It doesn't quite work though, because the first thing you're going to notice about this show is the production. It's a very modern title but the production is extremely unusual. The best summary I can make is "broad brush". I don't mean specifically that it's painted with a broad brush, although it certainly does look like it actually is, but that the production has a sort of aggressively crude production in all sorts of aspects. The character design is very strong, with lesser characters being almost doll like caricatures as befits their minor role. Atmospheric effects are brutal, direct and rough. Even when they are using computer graphics everything looks as if it has been carved like a woodblock print. The linework is full of almost brushlike linework and the color seems to be washed in as if with a broad stroke of a brush. It's really impressive, even the computer graphics has a sort of brutal directness about it. The motion as well is choppy and aggressive.
Does this production work? Um, sort of. Sometimes it presents shadowy images with considerable dramatic power. It certainly works to focus the attention on the point of interest. But at other times its very crudity becomes distracting in its own right. For example at various points lesser samurai are given faces like a block of wood with a peg (as a nose) stuck in it. They're so simplistic that it's hard to see them as actual characters, which of course reduces the dramatic power when they meet their messy end. In fact the overpowering feeling of the production is "old school". From the motion to the linework it could so easily be a really old anime, yet the underlying production lets you know it is a modern affectation.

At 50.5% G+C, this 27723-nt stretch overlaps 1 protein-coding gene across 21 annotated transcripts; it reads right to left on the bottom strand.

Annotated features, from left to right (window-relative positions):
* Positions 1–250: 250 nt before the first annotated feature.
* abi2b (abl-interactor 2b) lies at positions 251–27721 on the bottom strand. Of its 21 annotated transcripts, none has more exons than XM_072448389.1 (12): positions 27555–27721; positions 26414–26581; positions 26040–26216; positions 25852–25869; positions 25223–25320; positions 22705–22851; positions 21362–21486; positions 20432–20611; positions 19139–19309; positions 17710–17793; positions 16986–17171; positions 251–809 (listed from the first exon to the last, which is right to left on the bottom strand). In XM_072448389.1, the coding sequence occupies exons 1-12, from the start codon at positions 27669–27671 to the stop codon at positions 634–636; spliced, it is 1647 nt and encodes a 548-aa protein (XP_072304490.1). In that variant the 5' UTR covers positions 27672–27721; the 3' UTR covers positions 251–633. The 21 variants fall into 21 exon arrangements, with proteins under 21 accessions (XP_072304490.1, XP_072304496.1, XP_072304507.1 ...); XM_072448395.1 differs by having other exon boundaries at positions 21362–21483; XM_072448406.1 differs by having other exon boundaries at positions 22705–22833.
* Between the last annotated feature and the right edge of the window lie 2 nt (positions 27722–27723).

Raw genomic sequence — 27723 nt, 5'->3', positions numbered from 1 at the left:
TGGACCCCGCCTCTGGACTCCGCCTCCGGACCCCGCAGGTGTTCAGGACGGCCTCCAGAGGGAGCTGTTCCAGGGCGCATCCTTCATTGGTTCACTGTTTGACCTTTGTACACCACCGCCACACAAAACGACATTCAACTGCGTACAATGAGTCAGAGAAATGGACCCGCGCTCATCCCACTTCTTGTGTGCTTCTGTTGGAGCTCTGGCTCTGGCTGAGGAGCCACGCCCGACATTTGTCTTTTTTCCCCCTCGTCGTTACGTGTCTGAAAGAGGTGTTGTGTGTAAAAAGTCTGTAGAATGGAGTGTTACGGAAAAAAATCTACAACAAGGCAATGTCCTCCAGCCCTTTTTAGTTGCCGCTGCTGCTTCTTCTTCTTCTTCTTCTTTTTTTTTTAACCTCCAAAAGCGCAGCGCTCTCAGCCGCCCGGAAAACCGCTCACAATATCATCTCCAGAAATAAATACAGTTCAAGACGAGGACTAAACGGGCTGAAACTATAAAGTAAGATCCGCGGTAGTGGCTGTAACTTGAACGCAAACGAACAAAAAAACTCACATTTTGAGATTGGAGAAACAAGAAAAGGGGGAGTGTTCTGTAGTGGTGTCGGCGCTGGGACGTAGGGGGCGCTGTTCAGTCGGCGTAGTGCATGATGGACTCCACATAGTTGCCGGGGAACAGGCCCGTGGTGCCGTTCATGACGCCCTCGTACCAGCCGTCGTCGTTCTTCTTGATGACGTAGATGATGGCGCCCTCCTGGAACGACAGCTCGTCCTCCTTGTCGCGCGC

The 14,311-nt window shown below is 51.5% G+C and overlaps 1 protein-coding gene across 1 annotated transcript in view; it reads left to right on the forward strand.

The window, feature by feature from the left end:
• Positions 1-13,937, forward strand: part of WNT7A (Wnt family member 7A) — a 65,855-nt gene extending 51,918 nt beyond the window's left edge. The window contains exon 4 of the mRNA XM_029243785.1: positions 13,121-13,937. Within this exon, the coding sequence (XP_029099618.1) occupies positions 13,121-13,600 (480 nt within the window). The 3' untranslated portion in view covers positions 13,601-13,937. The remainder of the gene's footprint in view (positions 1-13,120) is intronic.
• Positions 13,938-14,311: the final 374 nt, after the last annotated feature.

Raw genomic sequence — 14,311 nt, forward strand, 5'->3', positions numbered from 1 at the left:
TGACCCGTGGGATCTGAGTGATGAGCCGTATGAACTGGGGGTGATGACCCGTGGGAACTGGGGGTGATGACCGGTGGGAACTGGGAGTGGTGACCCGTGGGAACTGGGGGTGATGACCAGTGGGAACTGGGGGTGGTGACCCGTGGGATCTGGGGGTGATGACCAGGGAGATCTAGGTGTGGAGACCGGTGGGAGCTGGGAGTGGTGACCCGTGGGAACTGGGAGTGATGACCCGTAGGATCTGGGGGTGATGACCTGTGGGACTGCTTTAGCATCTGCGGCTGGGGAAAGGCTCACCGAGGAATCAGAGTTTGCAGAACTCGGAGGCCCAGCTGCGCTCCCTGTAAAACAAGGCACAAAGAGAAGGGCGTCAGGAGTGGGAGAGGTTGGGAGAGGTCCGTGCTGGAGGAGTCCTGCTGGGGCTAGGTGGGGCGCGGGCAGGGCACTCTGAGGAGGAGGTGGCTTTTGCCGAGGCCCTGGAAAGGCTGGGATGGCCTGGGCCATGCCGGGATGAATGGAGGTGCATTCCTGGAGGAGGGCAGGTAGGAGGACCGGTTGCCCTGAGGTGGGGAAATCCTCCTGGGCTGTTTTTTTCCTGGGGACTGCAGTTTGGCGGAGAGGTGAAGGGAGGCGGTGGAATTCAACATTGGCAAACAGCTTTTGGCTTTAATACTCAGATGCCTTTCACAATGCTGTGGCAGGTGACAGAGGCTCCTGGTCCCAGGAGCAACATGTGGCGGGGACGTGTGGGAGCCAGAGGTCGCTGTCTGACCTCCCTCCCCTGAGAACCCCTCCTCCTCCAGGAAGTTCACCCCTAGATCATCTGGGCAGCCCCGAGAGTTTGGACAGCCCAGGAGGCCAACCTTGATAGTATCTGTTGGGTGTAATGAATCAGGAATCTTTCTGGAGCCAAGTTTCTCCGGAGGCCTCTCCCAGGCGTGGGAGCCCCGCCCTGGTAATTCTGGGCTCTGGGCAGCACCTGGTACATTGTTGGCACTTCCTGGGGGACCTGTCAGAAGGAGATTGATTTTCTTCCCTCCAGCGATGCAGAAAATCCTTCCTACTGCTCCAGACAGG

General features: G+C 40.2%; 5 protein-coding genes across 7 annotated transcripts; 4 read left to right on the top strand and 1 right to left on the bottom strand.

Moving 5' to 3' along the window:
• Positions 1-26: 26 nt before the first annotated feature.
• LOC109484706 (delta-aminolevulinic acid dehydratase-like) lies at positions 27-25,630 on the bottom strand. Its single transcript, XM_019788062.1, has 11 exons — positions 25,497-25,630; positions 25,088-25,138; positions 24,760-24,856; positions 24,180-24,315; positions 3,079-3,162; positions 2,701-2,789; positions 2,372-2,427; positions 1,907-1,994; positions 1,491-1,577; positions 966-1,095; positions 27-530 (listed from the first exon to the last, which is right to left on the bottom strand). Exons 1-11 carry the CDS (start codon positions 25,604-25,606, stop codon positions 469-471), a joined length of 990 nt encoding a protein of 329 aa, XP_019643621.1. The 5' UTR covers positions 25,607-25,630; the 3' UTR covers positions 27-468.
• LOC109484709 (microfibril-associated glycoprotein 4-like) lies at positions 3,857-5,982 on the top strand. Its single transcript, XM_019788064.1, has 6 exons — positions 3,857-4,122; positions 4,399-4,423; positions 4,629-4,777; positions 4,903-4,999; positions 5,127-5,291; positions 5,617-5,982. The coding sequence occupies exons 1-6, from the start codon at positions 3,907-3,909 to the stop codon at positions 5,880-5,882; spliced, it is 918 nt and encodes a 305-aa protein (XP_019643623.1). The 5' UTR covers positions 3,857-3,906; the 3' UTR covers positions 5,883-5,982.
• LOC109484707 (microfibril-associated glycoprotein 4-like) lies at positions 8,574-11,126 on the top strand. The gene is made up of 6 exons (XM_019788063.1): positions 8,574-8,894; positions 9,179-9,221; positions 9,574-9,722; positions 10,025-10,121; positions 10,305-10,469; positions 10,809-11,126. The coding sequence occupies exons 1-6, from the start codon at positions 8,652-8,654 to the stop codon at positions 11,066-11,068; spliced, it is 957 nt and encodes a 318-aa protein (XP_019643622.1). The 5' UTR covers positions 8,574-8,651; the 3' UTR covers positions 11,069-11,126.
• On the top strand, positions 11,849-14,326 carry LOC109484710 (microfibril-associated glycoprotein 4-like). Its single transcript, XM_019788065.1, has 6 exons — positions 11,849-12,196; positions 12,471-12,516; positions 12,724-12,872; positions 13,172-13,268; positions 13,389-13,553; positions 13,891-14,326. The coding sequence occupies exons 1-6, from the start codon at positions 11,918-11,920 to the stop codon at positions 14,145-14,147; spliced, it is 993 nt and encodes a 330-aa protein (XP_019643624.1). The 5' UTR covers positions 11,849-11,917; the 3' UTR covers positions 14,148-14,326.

In summary it's very interesting, but it's such a mix of strengths and weaknesses, and so irregular in its presentation, that I can't recommend it. As many people will hate the style as like it and that feeling will vary from moment to moment as the story and presentation gyrates through the series. It's certainly watchable, and the story is direct enough it's not weird, so I guess that's the category into which it goes. The characters are interesting, but not the focus. The monsters are interesting but a bit too obvious (and sometimes silly). And the aggressive presentation sometimes adds and sometimes subtracts. It's certainly entertaining though, especially if you happen to like horror stories.
As I intimated earlier there's lots of violence, perversion of spirit and blood splatter as befits a horror story. It's sometimes dramatically intense but the low detail presentation and aggressive motion mean it's often not particularly detailed horror. I still don't think I'd be rushing to show it to very young children, but teens and wimpy adults should be able to handle this pretty easy. I quite liked the conclusion story and I love some of the voice acting, the voices for the three hunters are just superbly done. The opening and closing music is gentle and atmospheric vocals in somewhat imperfect English. It probably sounds a lot better in Japanese.
So in summary it's interesting, but worth checking out before you buy. The style and content will definitely not appeal to everyone. And like every horror story once you know how it will end up it might not have that much in the way of re-watchability. Something that perhaps encourages rental over purchase.
A proper and modern cite system still on the way, at some point.